How Geometry is Prepared for Rendering[edit]

Once a SOP is done cooking, it checks to see if it's render flag is on, or if someone is looking at it's geometry through a viewer. If either of those is true then the SOP will update something called a VBO. A VBO is special data structure the GPU uses to render geometry from. The contents of the SOP need to be copied and converted to the VBO so the geometry can be rendered.

While TouchDesigner supports a large number of primitive types (tubes, nurbs, meshs etc.), OpenGL does not. Different primitive types need to be converted to one of the primitive types that OpenGL supports. This conversion and copy operation can be seen in the Performance Monitor under the heading "Updating SOP's VBO" and "Waiting for VBO Update"

Primitive Type and Primitive Count[edit]

Depending on the primitive type, the geometry may or may not be able to be batched. If the geometry can be batched, then the primitive count won't have an effect on speed. If the geometry can't be batched the the primitive count will have a large impact on speed. In fact each non -batched primitive adds a constant cost to the render (i.e 2 primitives is 2x slower than rendering 1 primitive, 100 primitives is 100x slower than rendering 1 primitive).

  • Triangle Strip - Triangle strips can be rendered by OpenGL very quickly. Any number of triangle strips can be rendered as one batch. This is done using a technique called Triangle Strip Stitching.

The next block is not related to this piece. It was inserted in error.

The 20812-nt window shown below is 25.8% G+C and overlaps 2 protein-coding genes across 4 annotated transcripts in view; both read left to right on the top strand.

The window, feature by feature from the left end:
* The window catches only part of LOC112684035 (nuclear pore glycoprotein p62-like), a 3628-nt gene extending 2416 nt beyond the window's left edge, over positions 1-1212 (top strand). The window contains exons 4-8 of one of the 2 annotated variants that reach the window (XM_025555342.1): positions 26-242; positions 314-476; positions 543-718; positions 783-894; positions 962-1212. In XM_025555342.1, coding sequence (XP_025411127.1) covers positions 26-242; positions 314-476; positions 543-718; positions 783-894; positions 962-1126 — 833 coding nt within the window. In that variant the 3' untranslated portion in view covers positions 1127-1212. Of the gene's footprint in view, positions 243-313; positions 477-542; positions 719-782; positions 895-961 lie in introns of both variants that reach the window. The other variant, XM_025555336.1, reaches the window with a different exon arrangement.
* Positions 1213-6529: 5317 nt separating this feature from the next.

• Cost #1 : None
    • Cost #2 : Low
    • Cost #3 : Low
    • Cost #4 : Low
  • Polygons with 3 vertices - These are triangles which OpenGL supports and can render very quickly. Any number of triangles can be rendered in a single batch.
    • Cost #1 : None
    • Cost #2 : High
    • Cost #3 : High
    • Cost #4 : Low
  • Polygons with 4 vertices - These are quads which OpenGL supports and can render very quickly. Any number of quads can be rendered in a single batch.
    • Cost #1 : None
    • Cost #2 : High
    • Cost #3 : High
    • Cost #4 : Low
  • Polygons with 5 or more points - OpenGL supports polygons with 5 or more points, but by default each one needs to be sent one at a time (1 batch per polygon). This would mean that sending 100 polygons with 5 or more vertices would be 100x more CPU expensive than sending 100 polygons with 4 vertices (remember the main cost is the # of batches, not the vertex count). TouchDesigner however will automatically convert your Concave Polygons into triangle strips when copying the data from the SOP to the VBO. This will result in a single batch for all of the concave polygons. The conversion does result in some extra CPU cost though when updating the VBO. Convex Polygons need to be broken up into smaller polygons, and are not currently optimized for fast rendering.

For Concave Polygons

    • Cost #1 : Low
    • Cost #2 : High
    • Cost #3 : High
    • Cost #4 : Low

For Convex Polgyons, or a mix of convex and concave.

    • Cost #1 : Medium
    • Cost #2 : High
    • Cost #3 : High
    • Cost #4 : High
  • Mesh - Meshes are rendered as triangle strips. Also by using triangle strip stitching any number of meshes can be rendered as a single batch.
    • Cost #1 : None
    • Cost #2 : Low
    • Cost #3 : Medium
    • Cost #4 : Low
  • Circle, Tube and Sphere primitives - OpenGL does not support these primitives so for each one a set of triangle strips needs to be created. Each primitive will be rendered individually as one batch. Although they are rendered using triangle strips, they can not currently benefit from triangle strip stitching. Therefore rendering a large number of primitive circle, tubes or spheres will have a large CPU cost.
    • Cost #1 : High
    • Cost #2 : Medium